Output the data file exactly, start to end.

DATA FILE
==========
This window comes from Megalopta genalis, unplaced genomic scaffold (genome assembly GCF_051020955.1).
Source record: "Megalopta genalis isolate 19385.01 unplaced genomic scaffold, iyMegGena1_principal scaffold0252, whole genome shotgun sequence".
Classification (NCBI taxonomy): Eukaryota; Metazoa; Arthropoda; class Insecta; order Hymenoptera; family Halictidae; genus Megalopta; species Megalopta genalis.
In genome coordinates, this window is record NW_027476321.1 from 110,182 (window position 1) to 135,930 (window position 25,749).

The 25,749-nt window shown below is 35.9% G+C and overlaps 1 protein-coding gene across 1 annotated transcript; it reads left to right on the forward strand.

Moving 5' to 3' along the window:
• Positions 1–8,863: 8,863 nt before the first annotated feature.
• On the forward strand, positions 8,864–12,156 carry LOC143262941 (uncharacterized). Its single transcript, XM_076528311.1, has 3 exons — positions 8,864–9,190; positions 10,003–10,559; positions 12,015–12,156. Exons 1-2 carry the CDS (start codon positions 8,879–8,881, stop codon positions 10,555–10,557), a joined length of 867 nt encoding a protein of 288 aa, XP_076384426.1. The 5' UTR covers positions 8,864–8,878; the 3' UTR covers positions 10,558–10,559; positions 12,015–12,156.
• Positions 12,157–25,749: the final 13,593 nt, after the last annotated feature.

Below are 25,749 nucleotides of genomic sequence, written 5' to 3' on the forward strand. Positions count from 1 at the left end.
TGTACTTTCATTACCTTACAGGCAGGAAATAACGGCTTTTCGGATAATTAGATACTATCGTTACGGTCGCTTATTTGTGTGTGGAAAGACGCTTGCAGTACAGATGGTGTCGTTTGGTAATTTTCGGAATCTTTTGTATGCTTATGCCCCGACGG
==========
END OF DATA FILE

This window comes from Megalopta genalis, unplaced genomic scaffold (genome assembly GCF_051020955.1).
Source record: "Megalopta genalis isolate 19385.01 unplaced genomic scaffold, iyMegGena1_principal scaffold0252, whole genome shotgun sequence".
Classification (NCBI taxonomy): Eukaryota; Metazoa; Arthropoda; class Insecta; order Hymenoptera; family Halictidae; genus Megalopta; species Megalopta genalis.
In genome coordinates, this window is record NW_027476321.1 from 110,182 (window position 1) to 135,930 (window position 25,749).

The 25,749-nt window shown below is 35.9% G+C and overlaps 1 protein-coding gene across 1 annotated transcript; it reads left to right on the forward strand.

Moving 5' to 3' along the window:
• Positions 1–8,863: 8,863 nt before the first annotated feature.
• On the forward strand, positions 8,864–12,156 carry LOC143262941 (uncharacterized). Its single transcript, XM_076528311.1, has 3 exons — positions 8,864–9,190; positions 10,003–10,559; positions 12,015–12,156. Exons 1-2 carry the CDS (start codon positions 8,879–8,881, stop codon positions 10,555–10,557), a joined length of 867 nt encoding a protein of 288 aa, XP_076384426.1. The 5' UTR covers positions 8,864–8,878; the 3' UTR covers positions 10,558–10,559; positions 12,015–12,156.
• Positions 12,157–25,749: the final 13,593 nt, after the last annotated feature.

Below are 25,749 nucleotides of genomic sequence, written 5' to 3' on the forward strand. Positions count from 1 at the left end.
TGTACTTTCATTACCTTACAGGCAGGAAATAACGGCTTTTCGGATAATTAGATACTATCGTTACGGTCGCTTATTTGTGTGTGGAAAGACGCTTGCAGTACAGATGGTGTCGTTTGGTAATTTTCGGAATCTTTTGTATGCTTATGCCCCGACGG